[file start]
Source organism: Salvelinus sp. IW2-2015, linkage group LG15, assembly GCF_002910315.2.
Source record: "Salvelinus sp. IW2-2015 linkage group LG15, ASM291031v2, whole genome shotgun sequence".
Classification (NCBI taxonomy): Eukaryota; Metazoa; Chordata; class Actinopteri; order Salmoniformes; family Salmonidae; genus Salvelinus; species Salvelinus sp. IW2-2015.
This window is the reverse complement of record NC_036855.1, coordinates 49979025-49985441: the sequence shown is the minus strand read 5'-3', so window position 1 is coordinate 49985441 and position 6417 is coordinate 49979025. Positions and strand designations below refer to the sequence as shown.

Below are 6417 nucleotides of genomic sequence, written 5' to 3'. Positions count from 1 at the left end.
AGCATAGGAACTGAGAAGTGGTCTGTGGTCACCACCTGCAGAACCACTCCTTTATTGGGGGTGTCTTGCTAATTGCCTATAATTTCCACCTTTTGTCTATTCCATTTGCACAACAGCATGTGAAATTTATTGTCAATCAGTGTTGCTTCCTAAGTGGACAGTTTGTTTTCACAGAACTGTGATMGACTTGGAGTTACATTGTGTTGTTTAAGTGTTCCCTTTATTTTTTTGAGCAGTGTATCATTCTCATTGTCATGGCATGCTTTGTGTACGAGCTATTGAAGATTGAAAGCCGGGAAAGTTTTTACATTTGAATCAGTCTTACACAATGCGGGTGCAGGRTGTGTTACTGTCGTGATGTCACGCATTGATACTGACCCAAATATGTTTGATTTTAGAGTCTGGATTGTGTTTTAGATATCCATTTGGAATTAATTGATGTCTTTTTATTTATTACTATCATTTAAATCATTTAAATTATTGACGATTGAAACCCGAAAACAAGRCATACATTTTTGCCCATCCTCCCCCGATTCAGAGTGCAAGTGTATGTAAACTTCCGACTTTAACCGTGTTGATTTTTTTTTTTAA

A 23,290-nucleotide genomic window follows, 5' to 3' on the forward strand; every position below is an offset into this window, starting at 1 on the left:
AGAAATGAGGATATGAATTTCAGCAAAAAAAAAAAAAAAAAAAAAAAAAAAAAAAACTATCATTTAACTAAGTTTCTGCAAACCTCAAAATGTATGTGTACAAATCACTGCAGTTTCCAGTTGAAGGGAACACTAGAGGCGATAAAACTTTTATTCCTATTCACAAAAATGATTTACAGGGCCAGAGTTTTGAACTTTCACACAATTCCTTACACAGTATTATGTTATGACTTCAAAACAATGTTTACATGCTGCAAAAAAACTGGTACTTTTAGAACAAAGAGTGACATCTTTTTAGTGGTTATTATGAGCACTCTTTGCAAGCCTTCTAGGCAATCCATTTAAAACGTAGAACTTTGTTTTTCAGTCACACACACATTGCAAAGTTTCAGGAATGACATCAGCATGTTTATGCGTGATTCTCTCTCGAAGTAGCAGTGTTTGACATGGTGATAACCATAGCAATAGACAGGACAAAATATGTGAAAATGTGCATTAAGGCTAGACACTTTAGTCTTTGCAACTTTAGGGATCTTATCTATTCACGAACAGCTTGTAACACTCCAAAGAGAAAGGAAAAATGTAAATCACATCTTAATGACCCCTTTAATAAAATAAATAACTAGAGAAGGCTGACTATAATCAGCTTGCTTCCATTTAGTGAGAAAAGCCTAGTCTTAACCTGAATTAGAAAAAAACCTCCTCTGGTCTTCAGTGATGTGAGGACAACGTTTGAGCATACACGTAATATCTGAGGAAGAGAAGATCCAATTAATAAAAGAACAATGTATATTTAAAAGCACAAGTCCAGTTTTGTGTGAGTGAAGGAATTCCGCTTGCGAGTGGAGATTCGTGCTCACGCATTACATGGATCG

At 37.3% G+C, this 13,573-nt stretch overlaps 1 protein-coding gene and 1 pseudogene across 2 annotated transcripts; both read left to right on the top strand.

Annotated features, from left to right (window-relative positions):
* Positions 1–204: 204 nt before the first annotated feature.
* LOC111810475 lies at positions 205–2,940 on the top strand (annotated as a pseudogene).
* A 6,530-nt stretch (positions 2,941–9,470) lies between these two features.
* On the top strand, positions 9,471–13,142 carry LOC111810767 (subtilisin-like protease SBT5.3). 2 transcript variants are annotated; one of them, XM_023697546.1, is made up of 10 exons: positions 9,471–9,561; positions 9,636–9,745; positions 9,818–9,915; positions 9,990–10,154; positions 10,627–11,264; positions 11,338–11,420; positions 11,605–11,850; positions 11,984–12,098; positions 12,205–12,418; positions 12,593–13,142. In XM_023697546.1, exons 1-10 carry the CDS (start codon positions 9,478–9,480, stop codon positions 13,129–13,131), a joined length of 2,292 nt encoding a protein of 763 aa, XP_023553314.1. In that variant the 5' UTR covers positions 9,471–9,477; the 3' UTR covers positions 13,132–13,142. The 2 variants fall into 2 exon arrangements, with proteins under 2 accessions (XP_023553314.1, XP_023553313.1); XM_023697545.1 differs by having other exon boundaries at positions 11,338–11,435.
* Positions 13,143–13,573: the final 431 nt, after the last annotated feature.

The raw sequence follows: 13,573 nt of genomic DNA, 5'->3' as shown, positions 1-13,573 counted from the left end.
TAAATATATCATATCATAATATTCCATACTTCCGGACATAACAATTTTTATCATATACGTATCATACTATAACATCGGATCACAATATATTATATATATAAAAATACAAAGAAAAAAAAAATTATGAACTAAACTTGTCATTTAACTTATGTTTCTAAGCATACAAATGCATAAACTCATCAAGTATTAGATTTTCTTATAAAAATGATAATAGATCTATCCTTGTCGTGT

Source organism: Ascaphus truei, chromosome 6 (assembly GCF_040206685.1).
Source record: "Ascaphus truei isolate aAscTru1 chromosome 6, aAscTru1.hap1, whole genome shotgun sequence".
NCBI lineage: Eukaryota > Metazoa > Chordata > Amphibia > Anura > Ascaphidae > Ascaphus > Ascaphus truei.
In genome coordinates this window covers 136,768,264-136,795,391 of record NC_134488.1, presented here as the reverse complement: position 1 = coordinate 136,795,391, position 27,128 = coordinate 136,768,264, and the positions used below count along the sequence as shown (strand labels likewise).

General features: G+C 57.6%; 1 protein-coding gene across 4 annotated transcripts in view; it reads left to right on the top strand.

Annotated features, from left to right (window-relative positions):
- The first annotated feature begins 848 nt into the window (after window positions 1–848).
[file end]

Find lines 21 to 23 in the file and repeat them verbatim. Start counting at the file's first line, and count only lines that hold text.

In genome coordinates this window covers 136,768,264-136,795,391 of record NC_134488.1, presented here as the reverse complement: position 1 = coordinate 136,795,391, position 27,128 = coordinate 136,768,264, and the positions used below count along the sequence as shown (strand labels likewise).

General features: G+C 57.6%; 1 protein-coding gene across 4 annotated transcripts in view; it reads left to right on the top strand.

Annotated features, from left to right (window-relative positions):